The WestWave Dance Festival begins Monday. Revamped as a series of four Monday performances, September through December, this year’s program includes local choreographers alongside artists hailing from New York, LA, Colorado, and Canada. Even with over 20 artists, the main focus is thankfully still on our local dance scene, which continues to nurture recent transplants and ever-inspiring mainstays.

Lisa Townsend, who has presented numerous times at WestWave, reflects on the city’s dance community, saying, “The San Francisco dance community is lively, strong, eclectic, and extremely supportive of its artists while also embracing artists from all over the world. It is open to all forms of dance and encourages the cross-pollination of disciplines. I am thrilled to be part of this community as it continues to grow in its diversity–delving into cutting edge social and political issues with seriousness and humor, as well as offering pure and compelling visceral dance.”

A relative newbie to San Francisco, Kat Worthington hails from Switzerland. She grew up in the Swiss Alps, where serious dance instruction was a rarity. She says that, “instead of attending dance classes like the city kids, I started choreographing in third grade with my best friend in the living room. We’d pick a song, made up a dance, and teach them to each other. To us, this was as normal and natural as playing with a Barbie doll.”

What:WestWave Dance Festival
Where: Cowell Theater, Fort Mason Center, Marina and Laguna Streets
When:Mondays, Sept. 20, Oct. 11, Nov. 8, and Dec.13., 8PM, plus a special Dance on Film Nite on Sunday, Nov. 7, 7PM
Tickets: single performance tickets, $18-$25; subscription to all four, $68; film night, $10; purchase online, via phone at 415.345.7575, or at the door

After attending CSU, Long Beach and then The Ailey School, Worthington danced in New York City, but followed her husband to San Francisco in 2007. In addition to teaching Horton technique, she’s also formed her own dance company, Copious Dance Theater. Regarding the Festival, Worthington comments, “We’re a new company and feel extremely honored to be part of a festival that features such amazing choreographers with long-established dance companies. On top of that, we were chosen to be the opening act of the 2010 Festival. Wow!”

For Townsend, her collaboration with WestWave will be her fifth. Townsend reflects on this steady journey, saying, “Each of my experiences with WestWave, since 2003 when I was fresh to the San Francisco dance community, has been rewarding. WestWave gives the choreographer/company the opportunity to think about, make and perform work without having to deal with the production side of the business. After hours spent in the rehearsal studio we get to simply ‘show up’ for tech, have the opportunity to work with wonderful designers and technicians in well equipped theaters, meet and develop relationships with other artists on the bill, and perform. A dream.”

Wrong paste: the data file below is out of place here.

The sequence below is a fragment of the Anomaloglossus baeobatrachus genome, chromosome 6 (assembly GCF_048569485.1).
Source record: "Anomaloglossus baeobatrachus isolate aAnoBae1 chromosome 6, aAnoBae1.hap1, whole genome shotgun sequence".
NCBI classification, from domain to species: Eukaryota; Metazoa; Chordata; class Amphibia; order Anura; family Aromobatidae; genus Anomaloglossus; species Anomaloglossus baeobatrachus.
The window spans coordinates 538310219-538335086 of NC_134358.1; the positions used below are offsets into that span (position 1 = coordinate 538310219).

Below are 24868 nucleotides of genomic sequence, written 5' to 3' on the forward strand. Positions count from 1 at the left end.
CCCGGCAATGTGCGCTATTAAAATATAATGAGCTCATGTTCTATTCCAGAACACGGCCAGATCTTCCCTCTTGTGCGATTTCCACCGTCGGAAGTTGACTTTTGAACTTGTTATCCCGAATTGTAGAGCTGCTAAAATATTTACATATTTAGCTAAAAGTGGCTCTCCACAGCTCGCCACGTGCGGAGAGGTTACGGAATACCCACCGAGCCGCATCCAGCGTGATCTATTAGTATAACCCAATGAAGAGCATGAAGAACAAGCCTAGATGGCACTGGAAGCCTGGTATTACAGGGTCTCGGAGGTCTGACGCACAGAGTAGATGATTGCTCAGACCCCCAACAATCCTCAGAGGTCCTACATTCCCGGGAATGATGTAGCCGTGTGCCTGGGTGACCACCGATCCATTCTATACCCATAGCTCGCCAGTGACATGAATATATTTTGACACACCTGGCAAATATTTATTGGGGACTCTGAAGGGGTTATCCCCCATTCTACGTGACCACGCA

In creating their performance pieces, each choreographer has his or her own motivations and inspirations, and for Worthington, she says, “Music motivates me. I hear a song and ‘see’ the dance that goes with it…It’s like I am just obeying and teaching the steps to my dancers. Other times I let the dancers inspire me.”

But this doesn’t mean things always come easy to her. She continues, “I go to rehearsal, and it feels like the blind leading the blind. We play, teach, and explore until we stumble upon something worth looking more thoroughly. I know and recognize beauty in movement when I see it. I trust my gut feeling and go for it 180%. Anything less wouldn’t be Kat. Sometimes these things take a while to ‘give birth’ to… but I am okay with that. It keeps me on my toes and my eyes and ears open. My dancers blindly trust my vision and dive into the experience with me. Working with such committed, talented, and beautiful dancers is exciting and humbling at the same time to me.”

the author

Becca Klarin writes about dance. Her first stage role was at the age of four, where she dressed in a brightly colored bumble bee tutu and black patent leather taps shoes. She remembers bright lights and spinning in circles with her eleven other bees, but nothing more. Becca also has an affinity for things beginning with the letter "P", including Pizzetta 211, Fort Point, pilates, parsvakonasana, and plies.

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